TASC also has a role in relation to aspects of public policy, including the provision of general public information.
Religious devotion is a key component of 'European culture' (as it is for other cultures) and numerous forms of its expression are widely shared. Thus the same saints have been venerated for centuries by groups of people in different parts of Europe, often ignorant that they shared their devotion with populations far away and little known, if at all. At the same time, regions of Europe, even individual communities, have claimed and celebrated their own local saints, without realising that associated legendary motifs, forms of commemoration, and expected benefits of veneration are often identical, springing from common roots. Detailed information on saints' cults can therefore shed significant light for policy advisers and decision-makers on the balance and tensions between the universality of 'European culture' and cultural particularity in Europe's component regions.
Contemporary public interest in saints and their cults generally (regional and universal) has never been greater, resulting in a huge demand for information. Yet scholarly response to this demand, linked so intimately with issues related to regional culture on the one hand, and overarching 'European culture' on the other, is hampered. Knowledge and understanding of local saints, so crucial to the sense of identity of regions and communities, has greatly diminished over the last two centuries; while the deep commonalities of meaning attached to the veneration of the universal cults of Christendom remain largely unexplored. Both fields suffer from the absence of a corpus of evidence which underpins, contextualises, and stimulates scientific research (while at the same time providing a source of academic and public reference). Such a corpus as TASC would also assist significantly the preservation of a core element of the European cultural heritage, and its enhancement as a means for more clearly and deeply understanding that shared heritage as a whole, including inter alia its regional components, its origins (often outside Europe as historically defined), and the patterns of its development, character, and meaning.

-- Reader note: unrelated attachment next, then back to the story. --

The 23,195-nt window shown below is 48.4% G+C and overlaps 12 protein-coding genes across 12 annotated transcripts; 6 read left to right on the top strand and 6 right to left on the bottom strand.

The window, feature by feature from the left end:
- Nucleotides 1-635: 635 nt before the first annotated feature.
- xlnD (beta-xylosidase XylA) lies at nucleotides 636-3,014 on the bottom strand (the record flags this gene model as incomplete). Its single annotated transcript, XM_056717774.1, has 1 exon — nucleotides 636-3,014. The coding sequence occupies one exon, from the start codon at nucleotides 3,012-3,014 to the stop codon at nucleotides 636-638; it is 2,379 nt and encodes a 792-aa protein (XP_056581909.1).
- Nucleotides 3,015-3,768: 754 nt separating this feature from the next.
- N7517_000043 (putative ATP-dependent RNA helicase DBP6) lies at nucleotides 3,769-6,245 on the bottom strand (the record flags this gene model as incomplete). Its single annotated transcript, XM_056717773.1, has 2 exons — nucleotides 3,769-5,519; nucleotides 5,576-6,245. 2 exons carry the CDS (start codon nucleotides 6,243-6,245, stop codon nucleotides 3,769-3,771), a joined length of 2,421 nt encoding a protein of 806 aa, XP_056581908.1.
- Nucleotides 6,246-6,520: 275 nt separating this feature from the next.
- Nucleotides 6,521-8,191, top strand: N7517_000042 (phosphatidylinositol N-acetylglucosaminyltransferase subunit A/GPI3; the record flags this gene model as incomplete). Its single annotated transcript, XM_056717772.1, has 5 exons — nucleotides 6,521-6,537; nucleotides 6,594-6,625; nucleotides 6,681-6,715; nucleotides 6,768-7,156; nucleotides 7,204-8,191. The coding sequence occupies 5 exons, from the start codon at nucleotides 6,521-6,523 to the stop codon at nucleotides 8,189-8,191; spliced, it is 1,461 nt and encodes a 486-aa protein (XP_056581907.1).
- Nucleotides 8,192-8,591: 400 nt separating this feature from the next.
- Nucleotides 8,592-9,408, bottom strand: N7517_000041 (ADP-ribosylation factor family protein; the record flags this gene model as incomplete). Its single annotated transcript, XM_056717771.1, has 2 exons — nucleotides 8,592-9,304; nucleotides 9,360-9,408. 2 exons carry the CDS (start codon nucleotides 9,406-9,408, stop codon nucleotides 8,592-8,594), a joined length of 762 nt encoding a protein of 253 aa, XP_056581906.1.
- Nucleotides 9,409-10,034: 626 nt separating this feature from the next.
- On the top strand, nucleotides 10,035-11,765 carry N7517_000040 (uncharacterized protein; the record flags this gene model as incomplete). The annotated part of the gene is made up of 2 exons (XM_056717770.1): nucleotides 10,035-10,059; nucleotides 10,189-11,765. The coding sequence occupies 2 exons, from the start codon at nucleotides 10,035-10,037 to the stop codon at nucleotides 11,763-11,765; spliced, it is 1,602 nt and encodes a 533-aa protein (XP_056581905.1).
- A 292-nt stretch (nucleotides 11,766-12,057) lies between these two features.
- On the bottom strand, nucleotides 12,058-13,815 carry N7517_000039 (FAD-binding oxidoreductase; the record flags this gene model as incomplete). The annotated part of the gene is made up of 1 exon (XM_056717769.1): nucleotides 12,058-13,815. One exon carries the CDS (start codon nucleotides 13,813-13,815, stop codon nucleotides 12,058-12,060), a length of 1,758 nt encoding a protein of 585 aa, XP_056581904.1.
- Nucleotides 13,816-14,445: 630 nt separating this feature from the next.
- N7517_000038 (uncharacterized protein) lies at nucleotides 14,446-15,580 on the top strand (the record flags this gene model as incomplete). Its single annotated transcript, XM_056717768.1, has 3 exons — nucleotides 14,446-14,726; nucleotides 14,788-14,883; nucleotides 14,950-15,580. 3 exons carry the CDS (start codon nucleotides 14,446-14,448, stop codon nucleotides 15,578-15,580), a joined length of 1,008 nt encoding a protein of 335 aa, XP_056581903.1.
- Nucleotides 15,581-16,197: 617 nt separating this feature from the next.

Europe is part of a wider world, a fact it must willingly grasp as its union develops. European religious culture is rooted both in the Continent and beyond, informed by pre- and non-Christian systems as well as by early forms and expressions of Christianity itself. The study of this early diffusion is already reflected in TASC, as is the transmission of religious culture to the New World and elsewhere. One of TASC's North American partners is exploring dedications planted in Canada by migrants from France. From an Australian scholar with a Middle Eastern background has come a survey of pilgrimage sites in Coptic Egypt, to be supplemented in due course by the computerisation of a thirteenth-century list of churches and monasteries. It is against this background that TASC is represented in the international multi-cultural metadata and mapping enterprise known as the Electronic Cultural Atlas Initiative.
TASC is a long-term enterprise which will outlive the present partners. Nevertheless a start has already been made with the aid of competitive national and institutional funding. Now the next phase is being planned by partners and associates in more than a dozen countries.
A key proposal is to cover a number of transects of Europe, composed of contiguous areas of neighbouring countries. One may link Germany, the Low Countries, northern France, and one of the regions of England closest to the Continent. Another might include areas of two or three countries in central and eastern Europe, Romania, Hungary, and Croatia, for example. A third transect might involve Finland and parts of Russia, notably Karelia. Alongside these transects, individual regional investigations (in Spain, Italy, Iceland, and Ireland, for example) would generate a series of comparative studies from contrasting areas.